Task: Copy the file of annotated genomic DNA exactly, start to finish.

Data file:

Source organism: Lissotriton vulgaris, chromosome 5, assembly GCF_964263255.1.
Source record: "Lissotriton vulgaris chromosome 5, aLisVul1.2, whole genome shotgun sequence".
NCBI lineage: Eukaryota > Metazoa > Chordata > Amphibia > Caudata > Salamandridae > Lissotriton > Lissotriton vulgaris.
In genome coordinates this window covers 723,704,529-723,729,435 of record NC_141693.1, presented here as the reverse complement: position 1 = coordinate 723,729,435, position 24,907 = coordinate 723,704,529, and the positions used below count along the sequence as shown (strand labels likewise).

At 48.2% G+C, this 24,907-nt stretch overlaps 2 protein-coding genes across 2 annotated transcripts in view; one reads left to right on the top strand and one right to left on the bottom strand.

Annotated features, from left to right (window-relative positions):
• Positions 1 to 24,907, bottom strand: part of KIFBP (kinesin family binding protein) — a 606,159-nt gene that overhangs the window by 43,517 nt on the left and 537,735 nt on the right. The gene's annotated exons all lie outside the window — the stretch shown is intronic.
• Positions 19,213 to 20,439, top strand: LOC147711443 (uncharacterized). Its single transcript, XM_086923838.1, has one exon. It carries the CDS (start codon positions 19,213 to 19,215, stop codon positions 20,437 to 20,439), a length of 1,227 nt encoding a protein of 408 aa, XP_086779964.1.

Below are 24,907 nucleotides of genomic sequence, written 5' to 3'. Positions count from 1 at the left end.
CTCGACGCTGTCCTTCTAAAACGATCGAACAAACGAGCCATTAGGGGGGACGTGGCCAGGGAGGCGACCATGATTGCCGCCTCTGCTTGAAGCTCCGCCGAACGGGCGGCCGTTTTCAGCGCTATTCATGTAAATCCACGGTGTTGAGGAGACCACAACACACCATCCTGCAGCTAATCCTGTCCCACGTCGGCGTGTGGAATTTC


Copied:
Source organism: Lissotriton vulgaris, chromosome 5, assembly GCF_964263255.1.
Source record: "Lissotriton vulgaris chromosome 5, aLisVul1.2, whole genome shotgun sequence".
NCBI lineage: Eukaryota > Metazoa > Chordata > Amphibia > Caudata > Salamandridae > Lissotriton > Lissotriton vulgaris.
In genome coordinates this window covers 723,704,529-723,729,435 of record NC_141693.1, presented here as the reverse complement: position 1 = coordinate 723,729,435, position 24,907 = coordinate 723,704,529, and the positions used below count along the sequence as shown (strand labels likewise).

At 48.2% G+C, this 24,907-nt stretch overlaps 2 protein-coding genes across 2 annotated transcripts in view; one reads left to right on the top strand and one right to left on the bottom strand.

Annotated features, from left to right (window-relative positions):
• Positions 1 to 24,907, bottom strand: part of KIFBP (kinesin family binding protein) — a 606,159-nt gene that overhangs the window by 43,517 nt on the left and 537,735 nt on the right. The gene's annotated exons all lie outside the window — the stretch shown is intronic.
• Positions 19,213 to 20,439, top strand: LOC147711443 (uncharacterized). Its single transcript, XM_086923838.1, has one exon. It carries the CDS (start codon positions 19,213 to 19,215, stop codon positions 20,437 to 20,439), a length of 1,227 nt encoding a protein of 408 aa, XP_086779964.1.

Below are 24,907 nucleotides of genomic sequence, written 5' to 3'. Positions count from 1 at the left end.
CTCGACGCTGTCCTTCTAAAACGATCGAACAAACGAGCCATTAGGGGGGACGTGGCCAGGGAGGCGACCATGATTGCCGCCTCTGCTTGAAGCTCCGCCGAACGGGCGGCCGTTTTCAGCGCTATTCATGTAAATCCACGGTGTTGAGGAGACCACAACACACCATCCTGCAGCTAATCCTGTCCCACGTCGGCGTGTGGAATTTC